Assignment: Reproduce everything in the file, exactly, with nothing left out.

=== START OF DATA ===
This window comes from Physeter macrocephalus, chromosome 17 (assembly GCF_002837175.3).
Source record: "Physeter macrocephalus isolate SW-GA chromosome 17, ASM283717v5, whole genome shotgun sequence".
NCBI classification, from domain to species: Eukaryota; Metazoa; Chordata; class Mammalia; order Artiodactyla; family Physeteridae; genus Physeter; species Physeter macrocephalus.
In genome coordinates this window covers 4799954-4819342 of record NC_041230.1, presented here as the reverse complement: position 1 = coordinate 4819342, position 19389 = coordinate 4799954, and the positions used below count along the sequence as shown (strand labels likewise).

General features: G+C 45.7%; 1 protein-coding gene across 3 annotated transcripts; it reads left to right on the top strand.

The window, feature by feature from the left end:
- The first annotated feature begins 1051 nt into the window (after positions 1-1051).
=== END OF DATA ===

This window comes from Physeter macrocephalus, chromosome 17 (assembly GCF_002837175.3).
Source record: "Physeter macrocephalus isolate SW-GA chromosome 17, ASM283717v5, whole genome shotgun sequence".
NCBI classification, from domain to species: Eukaryota; Metazoa; Chordata; class Mammalia; order Artiodactyla; family Physeteridae; genus Physeter; species Physeter macrocephalus.
In genome coordinates this window covers 4799954-4819342 of record NC_041230.1, presented here as the reverse complement: position 1 = coordinate 4819342, position 19389 = coordinate 4799954, and the positions used below count along the sequence as shown (strand labels likewise).

General features: G+C 45.7%; 1 protein-coding gene across 3 annotated transcripts; it reads left to right on the top strand.

The window, feature by feature from the left end:
- The first annotated feature begins 1051 nt into the window (after positions 1-1051).